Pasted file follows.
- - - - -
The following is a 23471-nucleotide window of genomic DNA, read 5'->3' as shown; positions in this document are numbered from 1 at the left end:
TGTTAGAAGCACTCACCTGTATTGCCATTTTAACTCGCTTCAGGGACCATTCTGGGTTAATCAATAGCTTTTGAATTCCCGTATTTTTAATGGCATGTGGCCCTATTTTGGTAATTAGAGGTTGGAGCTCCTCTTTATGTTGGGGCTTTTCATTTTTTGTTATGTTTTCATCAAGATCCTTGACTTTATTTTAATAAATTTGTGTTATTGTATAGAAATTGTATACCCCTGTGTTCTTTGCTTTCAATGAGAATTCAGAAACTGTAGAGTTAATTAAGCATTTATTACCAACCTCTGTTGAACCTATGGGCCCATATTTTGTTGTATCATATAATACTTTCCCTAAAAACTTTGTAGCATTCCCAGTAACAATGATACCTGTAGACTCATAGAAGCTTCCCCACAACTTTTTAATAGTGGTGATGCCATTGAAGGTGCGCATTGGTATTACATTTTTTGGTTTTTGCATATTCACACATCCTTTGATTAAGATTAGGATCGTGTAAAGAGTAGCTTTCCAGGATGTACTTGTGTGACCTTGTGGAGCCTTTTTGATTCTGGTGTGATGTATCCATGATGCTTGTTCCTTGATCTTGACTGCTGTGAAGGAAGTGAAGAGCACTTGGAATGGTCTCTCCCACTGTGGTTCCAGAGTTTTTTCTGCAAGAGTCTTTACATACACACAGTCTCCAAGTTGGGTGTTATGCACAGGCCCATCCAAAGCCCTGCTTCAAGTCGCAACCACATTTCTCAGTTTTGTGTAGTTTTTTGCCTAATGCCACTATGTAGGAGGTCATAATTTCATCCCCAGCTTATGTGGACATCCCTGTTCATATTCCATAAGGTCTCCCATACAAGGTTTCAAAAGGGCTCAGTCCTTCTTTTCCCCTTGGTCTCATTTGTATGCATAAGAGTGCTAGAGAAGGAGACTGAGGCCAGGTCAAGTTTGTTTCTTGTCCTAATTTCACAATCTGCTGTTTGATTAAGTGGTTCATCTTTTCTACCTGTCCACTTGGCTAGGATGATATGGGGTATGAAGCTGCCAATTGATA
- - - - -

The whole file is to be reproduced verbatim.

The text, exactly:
The following is a 23471-nucleotide window of genomic DNA, read 5'->3' as shown; positions in this document are numbered from 1 at the left end:
TGTTAGAAGCACTCACCTGTATTGCCATTTTAACTCGCTTCAGGGACCATTCTGGGTTAATCAATAGCTTTTGAATTCCCGTATTTTTAATGGCATGTGGCCCTATTTTGGTAATTAGAGGTTGGAGCTCCTCTTTATGTTGGGGCTTTTCATTTTTTGTTATGTTTTCATCAAGATCCTTGACTTTATTTTAATAAATTTGTGTTATTGTATAGAAATTGTATACCCCTGTGTTCTTTGCTTTCAATGAGAATTCAGAAACTGTAGAGTTAATTAAGCATTTATTACCAACCTCTGTTGAACCTATGGGCCCATATTTTGTTGTATCATATAATACTTTCCCTAAAAACTTTGTAGCATTCCCAGTAACAATGATACCTGTAGACTCATAGAAGCTTCCCCACAACTTTTTAATAGTGGTGATGCCATTGAAGGTGCGCATTGGTATTACATTTTTTGGTTTTTGCATATTCACACATCCTTTGATTAAGATTAGGATCGTGTAAAGAGTAGCTTTCCAGGATGTACTTGTGTGACCTTGTGGAGCCTTTTTGATTCTGGTGTGATGTATCCATGATGCTTGTTCCTTGATCTTGACTGCTGTGAAGGAAGTGAAGAGCACTTGGAATGGTCTCTCCCACTGTGGTTCCAGAGTTTTTTCTGCAAGAGTCTTTACATACACACAGTCTCCAAGTTGGGTGTTATGCACAGGCCCATCCAAAGCCCTGCTTCAAGTCGCAACCACATTTCTCAGTTTTGTGTAGTTTTTTGCCTAATGCCACTATGTAGGAGGTCATAATTTCATCCCCAGCTTATGTGGACATCCCTGTTCATATTCCATAAGGTCTCCCATACAAGGTTTCAAAAGGGCTCAGTCCTTCTTTTCCCCTTGGTCTCATTTGTATGCATAAGAGTGCTAGAGAAGGAGACTGAGGCCAGGTCAAGTTTGTTTCTTGTCCTAATTTCACAATCTGCTGTTTGATTAAGTGGTTCATCTTTTCTACCTGTCCACTTGGCTAGGATGATATGGGGTATGAAGCTGCCAATTGATA